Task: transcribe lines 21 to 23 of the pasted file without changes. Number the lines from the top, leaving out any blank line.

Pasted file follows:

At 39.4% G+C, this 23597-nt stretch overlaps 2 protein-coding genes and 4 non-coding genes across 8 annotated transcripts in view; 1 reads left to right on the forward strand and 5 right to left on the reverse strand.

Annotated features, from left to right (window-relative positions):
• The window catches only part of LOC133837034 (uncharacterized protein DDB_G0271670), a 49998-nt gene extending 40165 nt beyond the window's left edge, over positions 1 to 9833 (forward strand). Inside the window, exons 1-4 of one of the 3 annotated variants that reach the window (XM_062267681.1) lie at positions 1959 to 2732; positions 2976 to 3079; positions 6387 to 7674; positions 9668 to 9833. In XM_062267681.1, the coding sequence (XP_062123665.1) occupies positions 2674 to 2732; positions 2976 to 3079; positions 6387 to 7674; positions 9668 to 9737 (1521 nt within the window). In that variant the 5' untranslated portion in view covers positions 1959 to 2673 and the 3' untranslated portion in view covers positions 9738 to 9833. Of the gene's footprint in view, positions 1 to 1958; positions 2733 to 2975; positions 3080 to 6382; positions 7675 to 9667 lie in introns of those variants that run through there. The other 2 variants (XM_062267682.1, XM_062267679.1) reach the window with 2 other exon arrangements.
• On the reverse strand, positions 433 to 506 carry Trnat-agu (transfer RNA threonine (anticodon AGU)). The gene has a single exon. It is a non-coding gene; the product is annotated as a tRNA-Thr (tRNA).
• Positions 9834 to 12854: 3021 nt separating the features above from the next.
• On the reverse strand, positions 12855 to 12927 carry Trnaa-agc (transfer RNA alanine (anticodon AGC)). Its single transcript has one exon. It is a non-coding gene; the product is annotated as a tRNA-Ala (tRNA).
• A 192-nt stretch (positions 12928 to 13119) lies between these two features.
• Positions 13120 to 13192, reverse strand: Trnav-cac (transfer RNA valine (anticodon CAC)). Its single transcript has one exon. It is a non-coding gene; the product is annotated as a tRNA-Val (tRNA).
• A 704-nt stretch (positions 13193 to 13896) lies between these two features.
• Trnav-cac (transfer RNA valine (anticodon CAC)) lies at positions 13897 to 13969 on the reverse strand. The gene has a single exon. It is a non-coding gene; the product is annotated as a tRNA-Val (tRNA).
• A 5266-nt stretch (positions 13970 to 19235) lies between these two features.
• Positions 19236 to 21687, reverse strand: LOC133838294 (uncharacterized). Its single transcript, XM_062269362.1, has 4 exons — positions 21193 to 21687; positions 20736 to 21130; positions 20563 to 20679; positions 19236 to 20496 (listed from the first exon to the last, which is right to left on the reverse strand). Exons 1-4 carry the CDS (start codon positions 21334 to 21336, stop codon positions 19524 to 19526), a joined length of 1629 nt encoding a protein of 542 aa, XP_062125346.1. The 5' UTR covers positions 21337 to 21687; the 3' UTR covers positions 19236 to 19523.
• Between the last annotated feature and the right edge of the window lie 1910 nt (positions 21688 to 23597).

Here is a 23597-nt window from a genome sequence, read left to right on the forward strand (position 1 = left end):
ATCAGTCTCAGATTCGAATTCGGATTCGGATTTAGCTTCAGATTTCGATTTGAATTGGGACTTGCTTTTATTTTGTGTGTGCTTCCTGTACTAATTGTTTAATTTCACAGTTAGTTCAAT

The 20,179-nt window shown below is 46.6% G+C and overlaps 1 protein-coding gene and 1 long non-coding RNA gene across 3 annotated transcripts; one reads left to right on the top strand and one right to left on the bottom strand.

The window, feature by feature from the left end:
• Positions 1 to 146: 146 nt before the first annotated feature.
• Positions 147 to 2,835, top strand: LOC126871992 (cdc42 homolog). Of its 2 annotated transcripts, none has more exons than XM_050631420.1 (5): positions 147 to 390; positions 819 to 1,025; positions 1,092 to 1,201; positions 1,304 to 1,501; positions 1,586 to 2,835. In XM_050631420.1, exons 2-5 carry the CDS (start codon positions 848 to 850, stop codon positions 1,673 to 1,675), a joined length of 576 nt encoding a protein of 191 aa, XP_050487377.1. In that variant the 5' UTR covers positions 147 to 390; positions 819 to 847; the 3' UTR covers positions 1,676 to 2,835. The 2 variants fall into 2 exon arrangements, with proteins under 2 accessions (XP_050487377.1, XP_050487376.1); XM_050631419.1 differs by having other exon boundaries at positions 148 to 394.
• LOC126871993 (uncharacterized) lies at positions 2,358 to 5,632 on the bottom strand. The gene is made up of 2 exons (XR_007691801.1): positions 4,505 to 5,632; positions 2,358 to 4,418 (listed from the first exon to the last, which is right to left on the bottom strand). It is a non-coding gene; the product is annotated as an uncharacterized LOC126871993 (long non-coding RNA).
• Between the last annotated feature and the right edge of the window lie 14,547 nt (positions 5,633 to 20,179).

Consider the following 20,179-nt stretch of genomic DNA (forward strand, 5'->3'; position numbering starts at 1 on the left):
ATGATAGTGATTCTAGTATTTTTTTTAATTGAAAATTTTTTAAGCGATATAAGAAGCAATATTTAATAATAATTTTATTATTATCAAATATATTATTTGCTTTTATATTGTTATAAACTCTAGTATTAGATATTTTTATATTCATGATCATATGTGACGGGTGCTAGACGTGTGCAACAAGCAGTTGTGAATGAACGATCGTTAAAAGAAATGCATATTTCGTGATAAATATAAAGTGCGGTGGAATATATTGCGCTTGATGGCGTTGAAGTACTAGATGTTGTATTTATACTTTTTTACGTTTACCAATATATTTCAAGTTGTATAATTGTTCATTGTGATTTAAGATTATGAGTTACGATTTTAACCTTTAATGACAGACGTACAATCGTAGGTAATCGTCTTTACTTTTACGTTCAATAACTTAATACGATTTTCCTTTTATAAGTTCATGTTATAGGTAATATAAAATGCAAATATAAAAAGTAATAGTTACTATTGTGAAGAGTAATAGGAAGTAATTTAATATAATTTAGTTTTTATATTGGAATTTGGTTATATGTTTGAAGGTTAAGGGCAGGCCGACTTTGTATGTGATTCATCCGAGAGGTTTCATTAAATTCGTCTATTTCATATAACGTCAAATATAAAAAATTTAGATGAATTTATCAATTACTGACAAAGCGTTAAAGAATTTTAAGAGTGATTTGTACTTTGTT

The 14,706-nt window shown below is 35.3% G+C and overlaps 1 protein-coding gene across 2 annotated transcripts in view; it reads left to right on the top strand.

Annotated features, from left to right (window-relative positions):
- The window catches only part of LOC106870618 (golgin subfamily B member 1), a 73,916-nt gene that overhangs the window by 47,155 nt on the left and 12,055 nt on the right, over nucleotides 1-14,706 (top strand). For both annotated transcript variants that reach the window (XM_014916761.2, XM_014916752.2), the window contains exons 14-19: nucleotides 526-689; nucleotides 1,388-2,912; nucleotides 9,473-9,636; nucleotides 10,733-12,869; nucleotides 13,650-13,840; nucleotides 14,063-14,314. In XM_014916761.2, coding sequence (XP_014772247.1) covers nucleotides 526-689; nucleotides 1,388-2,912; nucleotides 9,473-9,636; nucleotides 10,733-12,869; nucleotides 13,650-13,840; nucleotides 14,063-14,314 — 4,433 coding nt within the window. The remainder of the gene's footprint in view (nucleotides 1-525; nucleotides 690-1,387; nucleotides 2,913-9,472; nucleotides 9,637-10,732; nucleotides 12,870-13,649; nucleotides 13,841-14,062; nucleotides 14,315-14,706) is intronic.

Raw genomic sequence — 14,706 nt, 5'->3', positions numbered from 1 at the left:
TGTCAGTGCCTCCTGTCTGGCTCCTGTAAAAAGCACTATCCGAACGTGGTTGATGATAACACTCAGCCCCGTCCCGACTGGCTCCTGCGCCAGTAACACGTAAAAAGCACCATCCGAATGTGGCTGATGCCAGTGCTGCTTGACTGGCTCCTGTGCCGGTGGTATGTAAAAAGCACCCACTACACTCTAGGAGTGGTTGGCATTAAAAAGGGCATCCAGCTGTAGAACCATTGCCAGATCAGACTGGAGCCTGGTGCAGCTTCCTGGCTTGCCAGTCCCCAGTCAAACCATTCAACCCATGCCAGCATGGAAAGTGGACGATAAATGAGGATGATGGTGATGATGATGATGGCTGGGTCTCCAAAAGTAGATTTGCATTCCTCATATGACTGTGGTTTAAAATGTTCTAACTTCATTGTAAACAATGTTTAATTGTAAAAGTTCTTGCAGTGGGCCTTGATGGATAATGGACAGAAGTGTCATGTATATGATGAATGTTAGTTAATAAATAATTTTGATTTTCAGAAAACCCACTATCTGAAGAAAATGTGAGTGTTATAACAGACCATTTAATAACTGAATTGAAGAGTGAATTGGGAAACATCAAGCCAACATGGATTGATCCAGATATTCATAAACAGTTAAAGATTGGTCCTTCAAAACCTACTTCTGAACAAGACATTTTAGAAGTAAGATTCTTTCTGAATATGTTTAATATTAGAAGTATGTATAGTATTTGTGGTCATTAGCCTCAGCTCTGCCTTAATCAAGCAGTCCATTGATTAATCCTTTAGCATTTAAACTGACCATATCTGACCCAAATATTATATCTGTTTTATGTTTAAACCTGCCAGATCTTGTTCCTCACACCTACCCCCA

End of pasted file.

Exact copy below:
• Between the last annotated feature and the right edge of the window lie 14,547 nt (positions 5,633 to 20,179).

Consider the following 20,179-nt stretch of genomic DNA (forward strand, 5'->3'; position numbering starts at 1 on the left):
ATGATAGTGATTCTAGTATTTTTTTTAATTGAAAATTTTTTAAGCGATATAAGAAGCAATATTTAATAATAATTTTATTATTATCAAATATATTATTTGCTTTTATATTGTTATAAACTCTAGTATTAGATATTTTTATATTCATGATCATATGTGACGGGTGCTAGACGTGTGCAACAAGCAGTTGTGAATGAACGATCGTTAAAAGAAATGCATATTTCGTGATAAATATAAAGTGCGGTGGAATATATTGCGCTTGATGGCGTTGAAGTACTAGATGTTGTATTTATACTTTTTTACGTTTACCAATATATTTCAAGTTGTATAATTGTTCATTGTGATTTAAGATTATGAGTTACGATTTTAACCTTTAATGACAGACGTACAATCGTAGGTAATCGTCTTTACTTTTACGTTCAATAACTTAATACGATTTTCCTTTTATAAGTTCATGTTATAGGTAATATAAAATGCAAATATAAAAAGTAATAGTTACTATTGTGAAGAGTAATAGGAAGTAATTTAATATAATTTAGTTTTTATATTGGAATTTGGTTATATGTTTGAAGGTTAAGGGCAGGCCGACTTTGTATGTGATTCATCCGAGAGGTTTCATTAAATTCGTCTATTTCATATAACGTCAAATATAAAAAATTTAGATGAATTTATCAATTACTGACAAAGCGTTAAAGAATTTTAAGAGTGATTTGTACTTTGTT